A Royal Marine serving life after being found guilty of murdering an injured Afghan fighter has been refused bail pending a new challenge against his conviction.
Sergeant Alexander Blackman, 42, of Taunton in Somerset, failed to persuade two judges at the Court Martial Appeal Court in London to free him from prison.
The bail move followed the announcement by the Criminal Cases Review Commission (CCRC), the independent body that investigates possible miscarriages of justice, of its decision to refer Blackman's conviction and sentence to the court for review.
Blackman watched Wednesday's proceedings via video link from jail. His wife Claire was in the packed courtroom with dozens of supporters.
Blackman was convicted in November 2013 by a court martial in Bulford, Wiltshire, and sentenced to life with a minimum term of 10 years, which was later reduced to eight years on appeal because of the combat stress he was suffering from at the time of the incident.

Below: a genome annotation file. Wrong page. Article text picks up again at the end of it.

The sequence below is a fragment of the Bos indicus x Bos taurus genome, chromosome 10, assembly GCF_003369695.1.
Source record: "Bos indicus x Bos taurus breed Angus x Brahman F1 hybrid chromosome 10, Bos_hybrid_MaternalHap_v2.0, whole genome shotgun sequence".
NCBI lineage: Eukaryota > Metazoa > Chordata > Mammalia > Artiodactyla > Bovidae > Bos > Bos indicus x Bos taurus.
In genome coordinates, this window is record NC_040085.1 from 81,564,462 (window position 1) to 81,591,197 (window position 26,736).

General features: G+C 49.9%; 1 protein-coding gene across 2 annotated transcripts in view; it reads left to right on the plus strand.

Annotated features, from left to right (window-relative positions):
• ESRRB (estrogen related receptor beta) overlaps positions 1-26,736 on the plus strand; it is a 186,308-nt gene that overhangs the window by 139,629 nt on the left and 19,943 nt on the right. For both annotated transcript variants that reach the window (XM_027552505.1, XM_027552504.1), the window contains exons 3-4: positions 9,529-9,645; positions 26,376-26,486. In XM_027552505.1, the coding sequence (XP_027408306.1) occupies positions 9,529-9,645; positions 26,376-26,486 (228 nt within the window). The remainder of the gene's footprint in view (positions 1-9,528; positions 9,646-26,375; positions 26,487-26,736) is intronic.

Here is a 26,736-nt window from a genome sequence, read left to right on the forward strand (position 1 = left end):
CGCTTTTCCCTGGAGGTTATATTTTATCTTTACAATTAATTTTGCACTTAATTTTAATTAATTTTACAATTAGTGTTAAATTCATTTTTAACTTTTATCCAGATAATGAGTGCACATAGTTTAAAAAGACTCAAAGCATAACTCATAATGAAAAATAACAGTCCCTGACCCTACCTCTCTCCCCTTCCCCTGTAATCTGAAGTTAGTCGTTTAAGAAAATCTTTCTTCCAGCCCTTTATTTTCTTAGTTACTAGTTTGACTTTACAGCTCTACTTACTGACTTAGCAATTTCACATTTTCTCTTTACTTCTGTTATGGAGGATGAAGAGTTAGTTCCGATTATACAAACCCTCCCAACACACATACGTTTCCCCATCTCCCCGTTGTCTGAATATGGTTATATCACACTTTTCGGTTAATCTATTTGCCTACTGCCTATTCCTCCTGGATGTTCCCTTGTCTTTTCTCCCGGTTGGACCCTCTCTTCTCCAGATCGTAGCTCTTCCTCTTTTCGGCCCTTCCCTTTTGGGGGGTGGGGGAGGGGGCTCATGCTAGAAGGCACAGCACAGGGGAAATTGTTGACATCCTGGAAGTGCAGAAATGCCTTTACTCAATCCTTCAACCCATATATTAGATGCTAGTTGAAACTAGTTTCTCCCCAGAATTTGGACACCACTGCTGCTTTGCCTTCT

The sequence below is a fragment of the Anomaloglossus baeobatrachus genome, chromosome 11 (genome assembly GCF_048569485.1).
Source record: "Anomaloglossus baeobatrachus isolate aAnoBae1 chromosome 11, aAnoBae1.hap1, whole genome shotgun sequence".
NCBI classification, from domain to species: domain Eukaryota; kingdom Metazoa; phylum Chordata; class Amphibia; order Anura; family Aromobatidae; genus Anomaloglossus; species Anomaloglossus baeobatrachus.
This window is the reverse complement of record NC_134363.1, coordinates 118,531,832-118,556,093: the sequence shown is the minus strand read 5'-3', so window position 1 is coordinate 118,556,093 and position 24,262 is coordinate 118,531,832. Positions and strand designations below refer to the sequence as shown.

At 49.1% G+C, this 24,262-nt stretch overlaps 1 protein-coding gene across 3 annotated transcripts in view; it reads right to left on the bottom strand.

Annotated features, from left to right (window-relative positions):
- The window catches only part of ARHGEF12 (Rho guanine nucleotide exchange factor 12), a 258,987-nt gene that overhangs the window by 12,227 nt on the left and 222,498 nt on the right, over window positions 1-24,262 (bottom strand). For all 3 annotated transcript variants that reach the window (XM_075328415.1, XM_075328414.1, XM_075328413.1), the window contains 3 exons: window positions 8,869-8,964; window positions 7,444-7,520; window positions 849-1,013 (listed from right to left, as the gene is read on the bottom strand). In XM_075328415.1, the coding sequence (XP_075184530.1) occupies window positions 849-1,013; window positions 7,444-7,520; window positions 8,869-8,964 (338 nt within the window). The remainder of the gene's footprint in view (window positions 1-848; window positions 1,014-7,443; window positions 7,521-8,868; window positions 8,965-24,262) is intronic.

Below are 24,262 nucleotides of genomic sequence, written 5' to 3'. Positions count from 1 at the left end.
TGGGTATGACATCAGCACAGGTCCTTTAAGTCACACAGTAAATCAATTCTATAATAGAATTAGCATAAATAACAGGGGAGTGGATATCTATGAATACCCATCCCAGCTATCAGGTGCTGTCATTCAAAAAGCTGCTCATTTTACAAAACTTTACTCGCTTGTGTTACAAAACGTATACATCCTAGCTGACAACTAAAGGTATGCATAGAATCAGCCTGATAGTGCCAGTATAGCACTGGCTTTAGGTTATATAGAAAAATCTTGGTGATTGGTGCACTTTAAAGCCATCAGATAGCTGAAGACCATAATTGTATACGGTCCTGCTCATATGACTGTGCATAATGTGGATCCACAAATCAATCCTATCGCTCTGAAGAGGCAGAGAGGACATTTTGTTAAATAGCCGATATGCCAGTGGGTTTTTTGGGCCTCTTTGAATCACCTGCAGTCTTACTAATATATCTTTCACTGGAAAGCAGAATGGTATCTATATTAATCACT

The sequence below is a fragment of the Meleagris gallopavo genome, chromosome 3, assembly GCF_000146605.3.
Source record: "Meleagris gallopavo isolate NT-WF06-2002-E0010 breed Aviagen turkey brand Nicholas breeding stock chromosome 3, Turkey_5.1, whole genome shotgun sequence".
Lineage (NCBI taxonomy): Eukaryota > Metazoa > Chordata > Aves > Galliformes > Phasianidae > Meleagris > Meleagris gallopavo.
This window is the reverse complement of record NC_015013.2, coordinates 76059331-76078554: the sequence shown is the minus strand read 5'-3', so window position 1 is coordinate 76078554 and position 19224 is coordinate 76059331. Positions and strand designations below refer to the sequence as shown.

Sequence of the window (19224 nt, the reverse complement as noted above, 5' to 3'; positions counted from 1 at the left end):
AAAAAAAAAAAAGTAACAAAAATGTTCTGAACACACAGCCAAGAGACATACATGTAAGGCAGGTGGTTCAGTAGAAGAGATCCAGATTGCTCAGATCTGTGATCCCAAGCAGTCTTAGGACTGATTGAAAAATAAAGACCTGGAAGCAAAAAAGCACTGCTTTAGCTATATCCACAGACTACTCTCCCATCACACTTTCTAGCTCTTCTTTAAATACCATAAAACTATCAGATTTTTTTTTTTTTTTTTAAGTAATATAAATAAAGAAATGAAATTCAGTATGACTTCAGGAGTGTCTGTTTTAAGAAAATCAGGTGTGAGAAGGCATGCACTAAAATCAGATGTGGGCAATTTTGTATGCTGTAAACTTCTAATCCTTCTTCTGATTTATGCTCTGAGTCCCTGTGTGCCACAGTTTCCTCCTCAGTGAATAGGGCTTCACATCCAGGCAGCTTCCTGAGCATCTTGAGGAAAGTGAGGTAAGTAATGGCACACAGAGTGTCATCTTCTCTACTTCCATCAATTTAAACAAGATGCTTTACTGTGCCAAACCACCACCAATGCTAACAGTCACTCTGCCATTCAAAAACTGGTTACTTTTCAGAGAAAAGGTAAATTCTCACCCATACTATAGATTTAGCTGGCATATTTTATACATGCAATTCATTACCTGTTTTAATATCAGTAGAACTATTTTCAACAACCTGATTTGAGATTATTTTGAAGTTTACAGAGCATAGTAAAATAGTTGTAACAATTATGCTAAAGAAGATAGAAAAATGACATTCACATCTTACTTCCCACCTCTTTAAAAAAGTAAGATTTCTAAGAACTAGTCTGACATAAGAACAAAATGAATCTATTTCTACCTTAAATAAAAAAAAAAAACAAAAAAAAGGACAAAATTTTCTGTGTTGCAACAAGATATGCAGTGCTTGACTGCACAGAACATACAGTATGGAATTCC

He shot the insurgent in Helmand province in 2011 while serving with Plymouth-based 42 Commando.
There was a loud sigh of disappointment from supporters in the public gallery as the decision to refuse bail was announced by Lord Chief Justice Lord Thomas, sitting with Mr Justice Sweeney.
The CCRC referred the case for review following an 11-month "in-depth" investigation.
It announced it had concluded that a number of new issues, including fresh evidence relating to Blackman's mental state, "raise a real possibility" that the Court Martial Appeal Court "will now quash Mr Blackman's murder conviction".
Blackman shot the insurgent, who had been seriously injured in an attack by an Apache helicopter, in the chest at close range with a 9mm pistol before quoting a phrase from Shakespeare as the man convulsed and died in front of him.
Blackman told him: ''There you are. Shuffle off this mortal coil, you c***. It's nothing you wouldn't do to us.''
He then turned to comrades and said: ''Obviously this doesn't go anywhere, fellas. I just broke the Geneva Convention.''
The shooting was captured on a camera mounted on the helmet of another Royal Marine.
During his trial, Blackman - who denied murder and was known at that stage as Marine A - said he believed the victim was already dead and he was taking out his anger on a corpse.
He was ''dismissed with disgrace'' from the Royal Marines after serving with distinction for 15 years, including tours of Iraq, Afghanistan and Northern Ireland.